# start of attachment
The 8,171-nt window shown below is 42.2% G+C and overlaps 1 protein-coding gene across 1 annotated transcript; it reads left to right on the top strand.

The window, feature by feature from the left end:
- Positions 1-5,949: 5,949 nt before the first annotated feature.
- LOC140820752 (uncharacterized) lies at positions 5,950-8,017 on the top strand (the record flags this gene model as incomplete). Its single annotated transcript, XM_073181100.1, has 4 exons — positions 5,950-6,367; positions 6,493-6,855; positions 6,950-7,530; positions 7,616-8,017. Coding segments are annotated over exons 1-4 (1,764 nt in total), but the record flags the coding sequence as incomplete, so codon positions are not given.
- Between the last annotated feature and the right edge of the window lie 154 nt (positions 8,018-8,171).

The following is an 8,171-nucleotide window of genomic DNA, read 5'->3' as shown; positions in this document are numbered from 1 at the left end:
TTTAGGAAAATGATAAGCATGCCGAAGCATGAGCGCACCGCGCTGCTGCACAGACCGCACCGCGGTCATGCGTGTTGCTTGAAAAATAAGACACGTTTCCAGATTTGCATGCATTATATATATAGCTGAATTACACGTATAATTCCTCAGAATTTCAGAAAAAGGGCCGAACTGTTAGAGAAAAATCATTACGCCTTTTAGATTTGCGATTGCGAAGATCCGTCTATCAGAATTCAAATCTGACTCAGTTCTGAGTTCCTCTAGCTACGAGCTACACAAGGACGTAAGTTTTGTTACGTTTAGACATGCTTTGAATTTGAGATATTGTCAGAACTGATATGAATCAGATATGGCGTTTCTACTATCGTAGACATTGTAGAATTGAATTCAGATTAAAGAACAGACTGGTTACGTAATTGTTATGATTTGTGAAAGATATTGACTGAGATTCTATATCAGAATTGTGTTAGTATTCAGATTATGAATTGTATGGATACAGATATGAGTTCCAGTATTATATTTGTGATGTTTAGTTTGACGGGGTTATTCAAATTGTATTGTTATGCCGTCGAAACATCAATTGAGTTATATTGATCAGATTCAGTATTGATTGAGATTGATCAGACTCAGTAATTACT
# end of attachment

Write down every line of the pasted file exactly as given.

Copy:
The 8,171-nt window shown below is 42.2% G+C and overlaps 1 protein-coding gene across 1 annotated transcript; it reads left to right on the top strand.

The window, feature by feature from the left end:
- Positions 1-5,949: 5,949 nt before the first annotated feature.
- LOC140820752 (uncharacterized) lies at positions 5,950-8,017 on the top strand (the record flags this gene model as incomplete). Its single annotated transcript, XM_073181100.1, has 4 exons — positions 5,950-6,367; positions 6,493-6,855; positions 6,950-7,530; positions 7,616-8,017. Coding segments are annotated over exons 1-4 (1,764 nt in total), but the record flags the coding sequence as incomplete, so codon positions are not given.
- Between the last annotated feature and the right edge of the window lie 154 nt (positions 8,018-8,171).

The following is an 8,171-nucleotide window of genomic DNA, read 5'->3' as shown; positions in this document are numbered from 1 at the left end:
TTTAGGAAAATGATAAGCATGCCGAAGCATGAGCGCACCGCGCTGCTGCACAGACCGCACCGCGGTCATGCGTGTTGCTTGAAAAATAAGACACGTTTCCAGATTTGCATGCATTATATATATAGCTGAATTACACGTATAATTCCTCAGAATTTCAGAAAAAGGGCCGAACTGTTAGAGAAAAATCATTACGCCTTTTAGATTTGCGATTGCGAAGATCCGTCTATCAGAATTCAAATCTGACTCAGTTCTGAGTTCCTCTAGCTACGAGCTACACAAGGACGTAAGTTTTGTTACGTTTAGACATGCTTTGAATTTGAGATATTGTCAGAACTGATATGAATCAGATATGGCGTTTCTACTATCGTAGACATTGTAGAATTGAATTCAGATTAAAGAACAGACTGGTTACGTAATTGTTATGATTTGTGAAAGATATTGACTGAGATTCTATATCAGAATTGTGTTAGTATTCAGATTATGAATTGTATGGATACAGATATGAGTTCCAGTATTATATTTGTGATGTTTAGTTTGACGGGGTTATTCAAATTGTATTGTTATGCCGTCGAAACATCAATTGAGTTATATTGATCAGATTCAGTATTGATTGAGATTGATCAGACTCAGTAATTACT